Quidditch Through the Ages Read online

Page 4



  Chapter Eight

  The Spread of Quidditch Worldwide

  Europe

  Quidditch was well established in Ireland by the fourteenth century, as proved by Zacharias Mumps’s account of a match in 1385: ‘A team of Warlocks from Cork flew over for a game in Lancashire and did offend the locals by beating their heroes soundly. The Irishmen knew tricks with the Quaffle that had not been seen in Lancashire before and had to flee the village for fear of their lives when the crowd drew out their wands and gave chase.’

  Diverse sources show that the game had spread into other parts of Europe by the early fifteenth century. We know that Norway was an early convert to the game (could Goodwin Kneen’s cousin Olaf have introduced the game there?) because of the verse written by the poet Ingolfr the Iambic in the early 1400s:

  Oh, the thrill of the chase as I soar through the air

  With the Snitch up ahead and the wind in my hair

  As I draw ever closer, the crowd gives a shout

  But then comes a Bludger and I am knocked out.

  Around the same time, the French wizard Malecrit wrote the following lines in his play Hélas, j’ai Transfiguré mes Pieds (‘Alas, I’ve Transfigured My Feet’):

  GRENOUILLE : I cannot go with you to the market today, Crapaud.

  CRAPAUD : But Grenouille, I cannot carry the cow alone.

  GRENOUILLE : You know, Crapaud, that I am to be Keeper this morning. Who will stop the Quaffle if I do not?

  The year 1473 saw the first ever Quidditch World Cup, though the nations represented were all European. The nonappearance of teams from more distant nations may be put down to the collapse of owls bearing letters of invitation, the reluctance of those invited to make such a long and perilous journey, or perhaps a simple preference for staying at home.

  The final between Transylvania and Flanders has gone down in history as the most violent of all time and many of the fouls then recorded had never been seen before — for instance, the Transfiguration of a Chaser into a polecat, the attempted decapitation of a Keeper with a broadsword and the release, from under the robes of the Transylvanian Captain, of a hundred blood-sucking vampire bats.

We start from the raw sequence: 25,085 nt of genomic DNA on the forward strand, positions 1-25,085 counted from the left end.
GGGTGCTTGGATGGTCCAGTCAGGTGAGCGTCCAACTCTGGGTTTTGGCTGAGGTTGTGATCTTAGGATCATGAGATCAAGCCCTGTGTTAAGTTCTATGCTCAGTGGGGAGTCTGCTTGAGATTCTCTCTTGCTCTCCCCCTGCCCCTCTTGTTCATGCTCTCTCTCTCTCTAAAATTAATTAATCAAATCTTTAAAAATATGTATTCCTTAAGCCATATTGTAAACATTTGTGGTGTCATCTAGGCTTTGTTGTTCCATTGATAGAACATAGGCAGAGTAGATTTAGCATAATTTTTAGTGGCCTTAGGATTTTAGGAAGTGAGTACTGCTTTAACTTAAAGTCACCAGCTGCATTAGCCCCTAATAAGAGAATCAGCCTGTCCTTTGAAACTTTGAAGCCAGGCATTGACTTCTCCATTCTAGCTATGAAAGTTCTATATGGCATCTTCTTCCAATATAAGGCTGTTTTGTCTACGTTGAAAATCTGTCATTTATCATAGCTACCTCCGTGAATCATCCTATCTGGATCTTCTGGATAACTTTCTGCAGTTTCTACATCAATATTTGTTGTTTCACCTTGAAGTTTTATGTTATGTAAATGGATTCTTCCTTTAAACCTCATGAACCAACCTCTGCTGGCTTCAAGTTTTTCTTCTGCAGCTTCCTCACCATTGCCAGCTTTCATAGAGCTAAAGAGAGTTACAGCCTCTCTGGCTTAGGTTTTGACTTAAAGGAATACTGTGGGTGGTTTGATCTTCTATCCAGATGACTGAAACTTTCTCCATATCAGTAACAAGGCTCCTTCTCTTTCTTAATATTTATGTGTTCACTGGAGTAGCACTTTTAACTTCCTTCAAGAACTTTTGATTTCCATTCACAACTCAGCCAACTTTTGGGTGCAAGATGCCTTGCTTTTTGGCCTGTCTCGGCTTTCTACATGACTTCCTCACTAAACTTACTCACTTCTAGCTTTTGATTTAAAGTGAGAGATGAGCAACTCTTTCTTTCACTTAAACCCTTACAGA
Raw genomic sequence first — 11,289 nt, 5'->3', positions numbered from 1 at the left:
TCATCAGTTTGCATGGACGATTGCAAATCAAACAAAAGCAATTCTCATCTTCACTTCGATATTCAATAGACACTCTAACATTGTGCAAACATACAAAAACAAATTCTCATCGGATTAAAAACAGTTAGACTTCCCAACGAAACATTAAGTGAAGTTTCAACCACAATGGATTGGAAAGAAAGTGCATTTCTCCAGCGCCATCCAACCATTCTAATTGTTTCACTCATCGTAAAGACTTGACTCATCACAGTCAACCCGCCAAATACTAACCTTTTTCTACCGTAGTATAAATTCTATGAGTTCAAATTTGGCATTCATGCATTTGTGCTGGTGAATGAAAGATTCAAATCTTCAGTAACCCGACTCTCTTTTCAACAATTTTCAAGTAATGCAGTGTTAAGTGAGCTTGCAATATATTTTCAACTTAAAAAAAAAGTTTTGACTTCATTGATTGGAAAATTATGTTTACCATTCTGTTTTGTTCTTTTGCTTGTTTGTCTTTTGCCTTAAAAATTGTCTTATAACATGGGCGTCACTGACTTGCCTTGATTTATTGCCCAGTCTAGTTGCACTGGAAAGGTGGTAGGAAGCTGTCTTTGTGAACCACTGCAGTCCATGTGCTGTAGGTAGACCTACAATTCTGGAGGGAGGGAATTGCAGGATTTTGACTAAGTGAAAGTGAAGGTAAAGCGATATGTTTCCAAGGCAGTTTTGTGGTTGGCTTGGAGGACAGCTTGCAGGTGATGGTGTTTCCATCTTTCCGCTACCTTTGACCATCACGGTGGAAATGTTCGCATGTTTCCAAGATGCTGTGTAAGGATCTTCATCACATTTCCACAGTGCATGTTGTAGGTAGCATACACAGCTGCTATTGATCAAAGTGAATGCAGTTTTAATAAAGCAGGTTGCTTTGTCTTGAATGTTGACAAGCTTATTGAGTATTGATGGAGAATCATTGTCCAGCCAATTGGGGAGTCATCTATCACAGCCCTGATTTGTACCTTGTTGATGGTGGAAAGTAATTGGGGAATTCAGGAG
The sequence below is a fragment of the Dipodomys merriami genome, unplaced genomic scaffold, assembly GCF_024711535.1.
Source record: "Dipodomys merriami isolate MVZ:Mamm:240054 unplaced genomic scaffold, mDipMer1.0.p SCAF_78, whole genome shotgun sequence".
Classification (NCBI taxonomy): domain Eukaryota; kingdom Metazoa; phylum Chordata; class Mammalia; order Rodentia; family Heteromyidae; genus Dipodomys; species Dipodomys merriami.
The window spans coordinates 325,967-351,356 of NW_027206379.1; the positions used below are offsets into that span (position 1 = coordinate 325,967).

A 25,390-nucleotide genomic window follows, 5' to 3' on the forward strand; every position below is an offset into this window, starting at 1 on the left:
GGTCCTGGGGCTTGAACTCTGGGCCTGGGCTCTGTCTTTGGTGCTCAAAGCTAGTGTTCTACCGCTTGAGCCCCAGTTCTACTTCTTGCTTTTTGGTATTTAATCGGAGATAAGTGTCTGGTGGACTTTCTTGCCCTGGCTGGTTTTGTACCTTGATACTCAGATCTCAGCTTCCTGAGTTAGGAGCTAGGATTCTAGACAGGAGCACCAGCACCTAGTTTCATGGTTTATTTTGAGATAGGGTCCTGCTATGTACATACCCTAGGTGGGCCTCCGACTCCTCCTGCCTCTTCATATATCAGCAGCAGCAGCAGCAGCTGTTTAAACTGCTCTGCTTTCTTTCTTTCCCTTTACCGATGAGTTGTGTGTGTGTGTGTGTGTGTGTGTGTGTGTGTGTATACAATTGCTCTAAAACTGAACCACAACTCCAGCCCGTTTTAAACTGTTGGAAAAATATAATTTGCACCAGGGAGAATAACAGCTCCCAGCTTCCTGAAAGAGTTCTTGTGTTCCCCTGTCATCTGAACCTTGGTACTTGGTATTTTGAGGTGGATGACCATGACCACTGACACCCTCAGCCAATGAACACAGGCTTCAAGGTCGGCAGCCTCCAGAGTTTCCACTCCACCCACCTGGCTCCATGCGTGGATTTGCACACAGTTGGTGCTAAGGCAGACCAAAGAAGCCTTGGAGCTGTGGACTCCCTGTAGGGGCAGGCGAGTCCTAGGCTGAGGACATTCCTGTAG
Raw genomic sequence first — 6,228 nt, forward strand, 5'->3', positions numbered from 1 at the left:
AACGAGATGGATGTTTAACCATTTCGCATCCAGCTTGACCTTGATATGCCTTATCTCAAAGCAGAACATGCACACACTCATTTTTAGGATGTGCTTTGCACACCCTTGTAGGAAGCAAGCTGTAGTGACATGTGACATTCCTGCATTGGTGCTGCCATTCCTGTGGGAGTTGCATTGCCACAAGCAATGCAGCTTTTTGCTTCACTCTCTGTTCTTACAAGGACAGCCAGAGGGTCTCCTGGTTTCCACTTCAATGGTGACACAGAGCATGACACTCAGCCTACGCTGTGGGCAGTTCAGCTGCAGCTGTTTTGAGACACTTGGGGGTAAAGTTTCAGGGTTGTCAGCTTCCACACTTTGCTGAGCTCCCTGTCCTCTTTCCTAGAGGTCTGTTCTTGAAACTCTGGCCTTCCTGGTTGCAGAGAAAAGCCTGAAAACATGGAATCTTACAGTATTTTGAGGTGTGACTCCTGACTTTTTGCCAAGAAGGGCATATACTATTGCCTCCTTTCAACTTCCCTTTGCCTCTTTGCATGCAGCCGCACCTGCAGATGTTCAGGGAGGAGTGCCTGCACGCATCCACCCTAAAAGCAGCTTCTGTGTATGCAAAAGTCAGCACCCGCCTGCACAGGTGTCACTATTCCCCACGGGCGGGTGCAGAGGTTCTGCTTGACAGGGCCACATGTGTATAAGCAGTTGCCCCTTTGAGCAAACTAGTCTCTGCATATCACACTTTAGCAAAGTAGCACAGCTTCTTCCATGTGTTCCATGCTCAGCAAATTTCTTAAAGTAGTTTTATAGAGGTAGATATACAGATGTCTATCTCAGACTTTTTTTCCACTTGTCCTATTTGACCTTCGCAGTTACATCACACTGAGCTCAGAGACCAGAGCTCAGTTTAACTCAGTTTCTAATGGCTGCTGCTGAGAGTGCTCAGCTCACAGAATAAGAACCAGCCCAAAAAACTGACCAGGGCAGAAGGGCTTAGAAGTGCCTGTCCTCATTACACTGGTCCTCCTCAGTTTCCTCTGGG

The World Cup has since been held every four years, though it was not until the seventeenth century that non-European teams turned up to compete. In 1652 the European Cup was established, and it has been played every three years since.

  Of the many superb European teams, perhaps the Bulgarian Vratsa Vultures is most renowned. Seven times European Cup winners, the Vratsa Vultures are undoubtedly one of the most thrilling teams in the world to watch, pioneers of the long goal (shooting from well outside the scoring area) and always willing to give new players a chance to make a name for themselves.

  In France the frequent League winners the Quiberon Quafflepunchers are famed for their flamboyant play as much as for their shocking-pink robes. In Germany we find the Heidelberg Harriers, the team that the Irish Captain Darren O’Hare once famously said was ‘fiercer than a dragon and twice as clever’. Luxembourg, always a strong Quidditch nation, has given us the Bigonville Bombers, celebrated for their offensive strategies and always among the top goal-scorers. The Portuguese team Braga Broomfleet have recently broken through into the top levels of the sport with their groundbreaking Beater-marking system; and the Polish Grodzisk Goblins gave us arguably the world’s most innovative Seeker, Josef Wronski.

  Australia and New Zealand

  Quidditch was introduced to New Zealand some time in the seventeenth century, allegedly by a team of European herbologists who had gone on an expedition there to research magical plants and fungi. We are told that after a long day’s toil collecting samples, these witches and wizards let off steam by playing Quidditch under the bemused gaze of the local magical community. The New Zealand Ministry of Magic has certainly spent much time and money preventing Muggles getting hold of Maori art of that period which clearly depicts white wizards playing Quidditch (these carvings and paintings arc now on display at the Ministry of Magic in Wellington).